25 People You’ll Find Anywhere/Everywhere

I was having a chat with my pal Becky about the sorts of people encountered seemingly everywhere, regardless of what country, state/province, county or city. These are the people that emerge when giving a seminar, presentation, workshop or keynote on ending homelessness or affordable housing. I have narrowed it down to 25 different types of people often encountered.

1. The “We’re Unique” Person

Loves the idea. But won’t move forward with activating the idea because they are convinced that their organization or community is so different that practices based upon evidence and replicated numerous times elsewhere, will not work in their place. More often than not, this person has not visited a number of other places to see programs in operation. Said person may not ever been out of state or own a passport.

2. The “We Should be Exempt” Person

Loves the idea. Wants to see it implemented. Just not within their own organization. Because that, you see, would disrupt what they are doing which, if you don’t know, is more awesome (but has no data to prove it).

3. The “Intimidates Everyone So No One Ever Speaks Up In Front of Them But Others Have Special Meetings to Strategize About Them” Person

People walk on eggshells around them. They inflict so much fear in others that in order to get things done in the community, others have to arrange special meetings behind the scenes to either neutralize them or make decisions outside of their influence. In other circles this person may be referred to as a bully. Said person sees themselves as a consensus builder and partnership person in a lot of instances.

4. The “Yes, But…” Person

Agrees with everything said and agreed upon. Then provides a reason that contradicts agreement or minimizes agreement or shows that they never even came close to agreeing in the first place. They want to be seen as a team player, without playing on the team.

5. The “In All My Years Experience” Person

Plays the “I’ve been at this longer than you so I know better” card either by mentioning years, who was in elected office, names of initiatives or actual career years so as to outline that they have either seen it all before and what you are presenting/discussing is not new, or that they have wisdom that exceeds what is being suggested.

6. The “I Have Read Something You Have Not” Person

Most often they bring out a really obscure article to try and demonstrate intellect, rather than a more seminal piece on the subject. “Have you read Jennifer Pyke’s ‘Suicide in community based case management service’ from 1992?” If you haven’t read the article, they will try to explain that their position is supported from that one piece (well, not Pyke’s piece) – and therefore, anything suggested contrary to that position is not guided in evidence. (Note: they may have read said piece in their undergrad and/or may name the author or name of the article incorrectly. Further note that in place of “I have read something” they may play the “I had a professor once that said” card.)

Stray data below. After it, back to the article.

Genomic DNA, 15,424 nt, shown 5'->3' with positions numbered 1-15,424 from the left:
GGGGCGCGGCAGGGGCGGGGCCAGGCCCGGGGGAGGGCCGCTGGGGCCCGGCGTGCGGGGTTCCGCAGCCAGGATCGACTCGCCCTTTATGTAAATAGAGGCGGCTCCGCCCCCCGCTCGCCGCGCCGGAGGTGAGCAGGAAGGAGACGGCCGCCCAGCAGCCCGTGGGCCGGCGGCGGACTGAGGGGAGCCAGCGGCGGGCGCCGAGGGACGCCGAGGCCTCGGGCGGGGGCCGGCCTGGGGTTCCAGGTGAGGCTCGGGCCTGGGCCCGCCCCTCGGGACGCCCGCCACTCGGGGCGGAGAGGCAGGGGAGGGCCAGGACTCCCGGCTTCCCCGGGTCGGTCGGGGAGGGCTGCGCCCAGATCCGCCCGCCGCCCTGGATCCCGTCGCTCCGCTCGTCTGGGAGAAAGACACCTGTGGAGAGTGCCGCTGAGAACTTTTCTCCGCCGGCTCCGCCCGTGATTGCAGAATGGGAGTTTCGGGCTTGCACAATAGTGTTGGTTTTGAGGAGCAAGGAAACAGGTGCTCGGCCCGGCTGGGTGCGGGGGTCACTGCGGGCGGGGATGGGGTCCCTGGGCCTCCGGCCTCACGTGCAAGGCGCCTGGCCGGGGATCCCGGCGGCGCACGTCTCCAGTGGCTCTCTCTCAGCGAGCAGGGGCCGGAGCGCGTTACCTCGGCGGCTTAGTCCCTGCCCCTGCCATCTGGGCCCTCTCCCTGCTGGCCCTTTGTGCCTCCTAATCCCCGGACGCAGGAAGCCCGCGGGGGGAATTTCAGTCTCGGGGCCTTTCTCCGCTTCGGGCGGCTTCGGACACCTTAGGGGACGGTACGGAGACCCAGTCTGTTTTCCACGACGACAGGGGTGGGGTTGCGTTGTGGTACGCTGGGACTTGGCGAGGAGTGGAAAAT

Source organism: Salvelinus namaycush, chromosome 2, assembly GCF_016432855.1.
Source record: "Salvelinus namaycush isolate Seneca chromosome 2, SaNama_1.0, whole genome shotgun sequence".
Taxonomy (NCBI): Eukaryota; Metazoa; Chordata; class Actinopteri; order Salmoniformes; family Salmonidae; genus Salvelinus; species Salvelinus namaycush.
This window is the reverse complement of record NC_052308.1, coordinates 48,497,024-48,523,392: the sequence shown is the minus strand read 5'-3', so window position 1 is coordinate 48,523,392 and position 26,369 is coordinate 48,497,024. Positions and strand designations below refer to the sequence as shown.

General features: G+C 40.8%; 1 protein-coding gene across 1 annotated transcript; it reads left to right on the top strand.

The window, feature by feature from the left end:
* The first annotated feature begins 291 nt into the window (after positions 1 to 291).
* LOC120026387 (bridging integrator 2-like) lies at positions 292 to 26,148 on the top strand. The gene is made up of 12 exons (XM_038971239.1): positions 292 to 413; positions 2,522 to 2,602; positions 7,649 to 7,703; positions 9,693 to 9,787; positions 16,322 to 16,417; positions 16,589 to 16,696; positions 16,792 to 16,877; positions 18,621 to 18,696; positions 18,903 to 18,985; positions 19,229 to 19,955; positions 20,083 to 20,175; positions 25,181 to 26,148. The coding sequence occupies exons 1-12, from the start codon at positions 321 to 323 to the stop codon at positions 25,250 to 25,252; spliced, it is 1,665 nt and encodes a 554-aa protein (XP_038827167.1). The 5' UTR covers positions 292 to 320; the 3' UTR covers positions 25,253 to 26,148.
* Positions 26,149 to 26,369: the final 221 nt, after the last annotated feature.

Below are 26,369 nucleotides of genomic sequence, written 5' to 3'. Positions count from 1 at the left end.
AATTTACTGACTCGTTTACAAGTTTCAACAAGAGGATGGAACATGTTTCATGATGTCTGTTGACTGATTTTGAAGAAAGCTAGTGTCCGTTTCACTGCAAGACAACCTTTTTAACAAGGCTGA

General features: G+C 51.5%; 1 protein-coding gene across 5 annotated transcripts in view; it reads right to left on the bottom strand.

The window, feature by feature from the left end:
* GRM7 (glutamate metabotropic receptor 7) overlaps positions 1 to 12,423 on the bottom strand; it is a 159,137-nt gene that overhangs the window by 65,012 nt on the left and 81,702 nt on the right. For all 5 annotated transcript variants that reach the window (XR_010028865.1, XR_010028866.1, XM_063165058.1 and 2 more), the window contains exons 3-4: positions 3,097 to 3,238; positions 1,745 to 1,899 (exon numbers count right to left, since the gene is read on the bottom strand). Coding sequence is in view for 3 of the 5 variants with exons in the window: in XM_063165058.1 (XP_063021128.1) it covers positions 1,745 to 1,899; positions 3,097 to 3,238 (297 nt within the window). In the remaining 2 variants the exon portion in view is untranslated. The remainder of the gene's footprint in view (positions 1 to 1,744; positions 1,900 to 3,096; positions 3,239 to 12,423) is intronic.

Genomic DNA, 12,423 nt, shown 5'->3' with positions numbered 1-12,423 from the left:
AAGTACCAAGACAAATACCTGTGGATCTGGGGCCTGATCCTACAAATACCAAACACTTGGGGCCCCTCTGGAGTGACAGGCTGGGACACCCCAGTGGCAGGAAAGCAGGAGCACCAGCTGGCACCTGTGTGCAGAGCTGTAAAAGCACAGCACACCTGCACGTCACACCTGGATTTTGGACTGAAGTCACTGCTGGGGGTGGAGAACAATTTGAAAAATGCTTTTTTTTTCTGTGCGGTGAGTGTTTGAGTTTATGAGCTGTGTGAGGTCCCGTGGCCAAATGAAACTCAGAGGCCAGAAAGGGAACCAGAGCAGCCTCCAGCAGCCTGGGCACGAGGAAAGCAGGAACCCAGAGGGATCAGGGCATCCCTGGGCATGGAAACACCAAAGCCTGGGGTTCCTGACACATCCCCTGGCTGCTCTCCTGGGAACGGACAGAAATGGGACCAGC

7. The “You Don’t Understand How Hard This Is” Person

Assumes that any person that suggests a new approach for doing things must have no frontline experience and/or not appreciate that working with people with complex issues can be difficult.

8. The “We Tried Almost the Identical Thing” Person

Dismisses new ways of doing things by suggesting that the almost identical thing has been tried and it did not work or that they could not get it funded long-term. This is a warning shot across the bow for anyone considering buying in that they just need to look at them and know this is a bad idea.

9. The “We Would Need Our Own Study First” Person

Wants just one more local study. They refuse to believe that evidence from other places is transferable. Some of these people have friends that work at the local university. A grant will be necessary. That will take time.

10. The “We Invented This…Thanks For Validating Us” Person

Though rarely coming close to even slightly resembling what is being presented, they try to increase their cache or raise their profile with their peers by suggesting that they have been doing what you describe long before the idea was suggested.

11. The “You’re Not From Here, Are You?” Person

If only you (presenter) were from this place, you would understand things that cannot be explained in words. Because you are NOT from here, you cannot possibly understand. Therefore, we cannot do what you suggest because you are not from here. (And what are you anyway? Canadian?)

12. The “You Are Younger Than I Am, Let Me School You How the World Really Works” Person

This is the age card where living longer must mean smarter, better and more informed. This one is more often played by someone towards the end of her/his career. They may be seeking artificial respect that is not deserved.

13. The “No Matter How Much Data and Information You Give Me” Person

Numbers do not influence this person at all. Doesn’t matter where the numbers come from. Doesn’t matter what the numbers show. Doesn’t matter how many documents, journal articles, datasets, etc. are presented – there is no persuading this person that there is evidence. They may also say head-scratching things like, “Data isn’t always right, you know.”

14. The “That Sounds Expensive” Person

Loves the idea. Because it is a new idea, it comes across as expensive. This person always thinks this means new money rather than re-investing existing money. They also blow the actual costs way out of proportion because of some unknown and inexplicable local inflation factor.

15. The “Wait… Are You Suggesting We House People Rather than Rehabilitate Them?” Person

This person loses their friggin’ mind at the possibility of a paradigm shift in how they have delivered their services. They are aghast. Sometimes incredulous. Many time angry. Almost always completely freaked out to the point of paralysis.

16. The “God Spoke To Me and it is Different Than What you Suggest” Person

This is the “higher power” card. Sometimes when spoken it implies that the presenter does not know God – or does not know God as well, or does not their God. Sometimes this person will ask if you have accepted Jesus Christ as your personal savior. (Tip: do not ask this person what God’s voice sounds like. They get angry. Second tip: do not suggest that Jesus was not a white American.)

17. The “We Only Serve the ‘Hardest of the Hardest to Serve’ And This Won’t Work for Them” Person